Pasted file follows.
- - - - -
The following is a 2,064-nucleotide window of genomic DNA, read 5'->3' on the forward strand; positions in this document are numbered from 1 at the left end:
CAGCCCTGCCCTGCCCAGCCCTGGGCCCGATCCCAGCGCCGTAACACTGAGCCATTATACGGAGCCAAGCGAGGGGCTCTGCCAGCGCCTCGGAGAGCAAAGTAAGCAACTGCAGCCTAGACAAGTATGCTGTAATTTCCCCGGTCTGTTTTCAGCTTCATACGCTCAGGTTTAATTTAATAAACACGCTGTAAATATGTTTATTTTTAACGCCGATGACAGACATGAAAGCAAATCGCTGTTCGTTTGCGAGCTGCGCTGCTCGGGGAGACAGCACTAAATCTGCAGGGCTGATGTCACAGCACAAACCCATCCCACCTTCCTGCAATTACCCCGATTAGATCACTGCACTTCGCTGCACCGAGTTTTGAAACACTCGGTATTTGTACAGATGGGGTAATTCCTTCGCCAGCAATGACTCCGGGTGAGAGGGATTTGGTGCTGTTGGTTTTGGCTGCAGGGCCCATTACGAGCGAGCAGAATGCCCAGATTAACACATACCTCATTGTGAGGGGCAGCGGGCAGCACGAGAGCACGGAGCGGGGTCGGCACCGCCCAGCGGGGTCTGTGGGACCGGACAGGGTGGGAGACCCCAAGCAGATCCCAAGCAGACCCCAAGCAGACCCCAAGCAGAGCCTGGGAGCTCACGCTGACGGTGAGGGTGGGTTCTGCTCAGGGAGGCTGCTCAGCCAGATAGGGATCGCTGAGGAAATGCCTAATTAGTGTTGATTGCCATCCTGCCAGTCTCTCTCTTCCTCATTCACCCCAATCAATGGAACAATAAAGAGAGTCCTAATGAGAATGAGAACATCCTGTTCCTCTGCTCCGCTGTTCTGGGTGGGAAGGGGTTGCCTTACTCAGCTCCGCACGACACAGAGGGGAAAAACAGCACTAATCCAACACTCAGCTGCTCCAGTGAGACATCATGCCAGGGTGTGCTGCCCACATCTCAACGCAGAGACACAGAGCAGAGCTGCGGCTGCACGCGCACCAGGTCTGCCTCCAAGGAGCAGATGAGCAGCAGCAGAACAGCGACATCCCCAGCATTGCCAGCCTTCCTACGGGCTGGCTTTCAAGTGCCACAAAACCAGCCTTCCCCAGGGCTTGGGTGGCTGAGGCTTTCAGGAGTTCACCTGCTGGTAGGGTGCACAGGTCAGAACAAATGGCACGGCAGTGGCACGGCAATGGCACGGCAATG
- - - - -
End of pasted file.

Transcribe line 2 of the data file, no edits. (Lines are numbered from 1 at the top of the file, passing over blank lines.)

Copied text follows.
CAGCCCTGCCCTGCCCAGCCCTGGGCCCGATCCCAGCGCCGTAACACTGAGCCATTATACGGAGCCAAGCGAGGGGCTCTGCCAGCGCCTCGGAGAGCAAAGTAAGCAACTGCAGCCTAGACAAGTATGCTGTAATTTCCCCGGTCTGTTTTCAGCTTCATACGCTCAGGTTTAATTTAATAAACACGCTGTAAATATGTTTATTTTTAACGCCGATGACAGACATGAAAGCAAATCGCTGTTCGTTTGCGAGCTGCGCTGCTCGGGGAGACAGCACTAAATCTGCAGGGCTGATGTCACAGCACAAACCCATCCCACCTTCCTGCAATTACCCCGATTAGATCACTGCACTTCGCTGCACCGAGTTTTGAAACACTCGGTATTTGTACAGATGGGGTAATTCCTTCGCCAGCAATGACTCCGGGTGAGAGGGATTTGGTGCTGTTGGTTTTGGCTGCAGGGCCCATTACGAGCGAGCAGAATGCCCAGATTAACACATACCTCATTGTGAGGGGCAGCGGGCAGCACGAGAGCACGGAGCGGGGTCGGCACCGCCCAGCGGGGTCTGTGGGACCGGACAGGGTGGGAGACCCCAAGCAGATCCCAAGCAGACCCCAAGCAGACCCCAAGCAGAGCCTGGGAGCTCACGCTGACGGTGAGGGTGGGTTCTGCTCAGGGAGGCTGCTCAGCCAGATAGGGATCGCTGAGGAAATGCCTAATTAGTGTTGATTGCCATCCTGCCAGTCTCTCTCTTCCTCATTCACCCCAATCAATGGAACAATAAAGAGAGTCCTAATGAGAATGAGAACATCCTGTTCCTCTGCTCCGCTGTTCTGGGTGGGAAGGGGTTGCCTTACTCAGCTCCGCACGACACAGAGGGGAAAAACAGCACTAATCCAACACTCAGCTGCTCCAGTGAGACATCATGCCAGGGTGTGCTGCCCACATCTCAACGCAGAGACACAGAGCAGAGCTGCGGCTGCACGCGCACCAGGTCTGCCTCCAAGGAGCAGATGAGCAGCAGCAGAACAGCGACATCCCCAGCATTGCCAGCCTTCCTACGGGCTGGCTTTCAAGTGCCACAAAACCAGCCTTCCCCAGGGCTTGGGTGGCTGAGGCTTTCAGGAGTTCACCTGCTGGTAGGGTGCACAGGTCAGAACAAATGGCACGGCAGTGGCACGGCAATGGCACGGCAATG